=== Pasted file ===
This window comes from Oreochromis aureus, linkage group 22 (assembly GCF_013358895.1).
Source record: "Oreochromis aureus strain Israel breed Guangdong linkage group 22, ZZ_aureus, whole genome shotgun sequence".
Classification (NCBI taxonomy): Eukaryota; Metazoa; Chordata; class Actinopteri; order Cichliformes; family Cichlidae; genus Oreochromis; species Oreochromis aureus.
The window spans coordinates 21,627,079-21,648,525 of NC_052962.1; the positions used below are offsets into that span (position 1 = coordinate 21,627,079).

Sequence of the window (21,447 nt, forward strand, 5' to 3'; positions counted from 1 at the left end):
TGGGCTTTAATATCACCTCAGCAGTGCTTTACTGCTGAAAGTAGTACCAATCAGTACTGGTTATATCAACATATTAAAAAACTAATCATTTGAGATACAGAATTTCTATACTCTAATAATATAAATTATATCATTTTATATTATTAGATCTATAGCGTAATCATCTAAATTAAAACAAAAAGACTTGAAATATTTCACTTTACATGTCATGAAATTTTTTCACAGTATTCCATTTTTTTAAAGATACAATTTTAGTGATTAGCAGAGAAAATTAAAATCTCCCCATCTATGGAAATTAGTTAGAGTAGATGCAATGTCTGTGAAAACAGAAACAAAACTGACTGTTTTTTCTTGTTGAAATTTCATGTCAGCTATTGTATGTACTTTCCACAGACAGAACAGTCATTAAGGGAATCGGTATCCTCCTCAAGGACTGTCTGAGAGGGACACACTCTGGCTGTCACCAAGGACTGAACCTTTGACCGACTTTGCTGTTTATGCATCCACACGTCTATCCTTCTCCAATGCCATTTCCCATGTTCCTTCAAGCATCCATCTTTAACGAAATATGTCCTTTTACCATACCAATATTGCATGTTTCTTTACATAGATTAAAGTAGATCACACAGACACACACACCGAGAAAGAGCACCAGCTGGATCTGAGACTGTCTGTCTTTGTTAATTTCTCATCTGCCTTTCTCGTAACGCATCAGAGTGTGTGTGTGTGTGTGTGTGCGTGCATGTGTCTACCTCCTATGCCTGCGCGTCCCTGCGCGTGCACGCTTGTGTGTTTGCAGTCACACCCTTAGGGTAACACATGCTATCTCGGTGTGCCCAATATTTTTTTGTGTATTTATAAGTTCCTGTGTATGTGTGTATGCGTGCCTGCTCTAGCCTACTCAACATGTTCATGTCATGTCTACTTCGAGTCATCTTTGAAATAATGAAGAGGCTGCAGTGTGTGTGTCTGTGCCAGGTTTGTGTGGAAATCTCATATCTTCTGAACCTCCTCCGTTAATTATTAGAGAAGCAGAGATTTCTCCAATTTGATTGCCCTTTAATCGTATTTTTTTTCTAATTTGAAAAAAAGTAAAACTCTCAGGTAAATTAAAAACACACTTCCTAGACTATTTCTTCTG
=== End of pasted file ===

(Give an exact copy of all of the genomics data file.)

This window comes from Oreochromis aureus, linkage group 22 (assembly GCF_013358895.1).
Source record: "Oreochromis aureus strain Israel breed Guangdong linkage group 22, ZZ_aureus, whole genome shotgun sequence".
Classification (NCBI taxonomy): Eukaryota; Metazoa; Chordata; class Actinopteri; order Cichliformes; family Cichlidae; genus Oreochromis; species Oreochromis aureus.
The window spans coordinates 21,627,079-21,648,525 of NC_052962.1; the positions used below are offsets into that span (position 1 = coordinate 21,627,079).

Sequence of the window (21,447 nt, forward strand, 5' to 3'; positions counted from 1 at the left end):
TGGGCTTTAATATCACCTCAGCAGTGCTTTACTGCTGAAAGTAGTACCAATCAGTACTGGTTATATCAACATATTAAAAAACTAATCATTTGAGATACAGAATTTCTATACTCTAATAATATAAATTATATCATTTTATATTATTAGATCTATAGCGTAATCATCTAAATTAAAACAAAAAGACTTGAAATATTTCACTTTACATGTCATGAAATTTTTTCACAGTATTCCATTTTTTTAAAGATACAATTTTAGTGATTAGCAGAGAAAATTAAAATCTCCCCATCTATGGAAATTAGTTAGAGTAGATGCAATGTCTGTGAAAACAGAAACAAAACTGACTGTTTTTTCTTGTTGAAATTTCATGTCAGCTATTGTATGTACTTTCCACAGACAGAACAGTCATTAAGGGAATCGGTATCCTCCTCAAGGACTGTCTGAGAGGGACACACTCTGGCTGTCACCAAGGACTGAACCTTTGACCGACTTTGCTGTTTATGCATCCACACGTCTATCCTTCTCCAATGCCATTTCCCATGTTCCTTCAAGCATCCATCTTTAACGAAATATGTCCTTTTACCATACCAATATTGCATGTTTCTTTACATAGATTAAAGTAGATCACACAGACACACACACCGAGAAAGAGCACCAGCTGGATCTGAGACTGTCTGTCTTTGTTAATTTCTCATCTGCCTTTCTCGTAACGCATCAGAGTGTGTGTGTGTGTGTGTGTGCGTGCATGTGTCTACCTCCTATGCCTGCGCGTCCCTGCGCGTGCACGCTTGTGTGTTTGCAGTCACACCCTTAGGGTAACACATGCTATCTCGGTGTGCCCAATATTTTTTTGTGTATTTATAAGTTCCTGTGTATGTGTGTATGCGTGCCTGCTCTAGCCTACTCAACATGTTCATGTCATGTCTACTTCGAGTCATCTTTGAAATAATGAAGAGGCTGCAGTGTGTGTGTCTGTGCCAGGTTTGTGTGGAAATCTCATATCTTCTGAACCTCCTCCGTTAATTATTAGAGAAGCAGAGATTTCTCCAATTTGATTGCCCTTTAATCGTATTTTTTTTCTAATTTGAAAAAAAGTAAAACTCTCAGGTAAATTAAAAACACACTTCCTAGACTATTTCTTCTG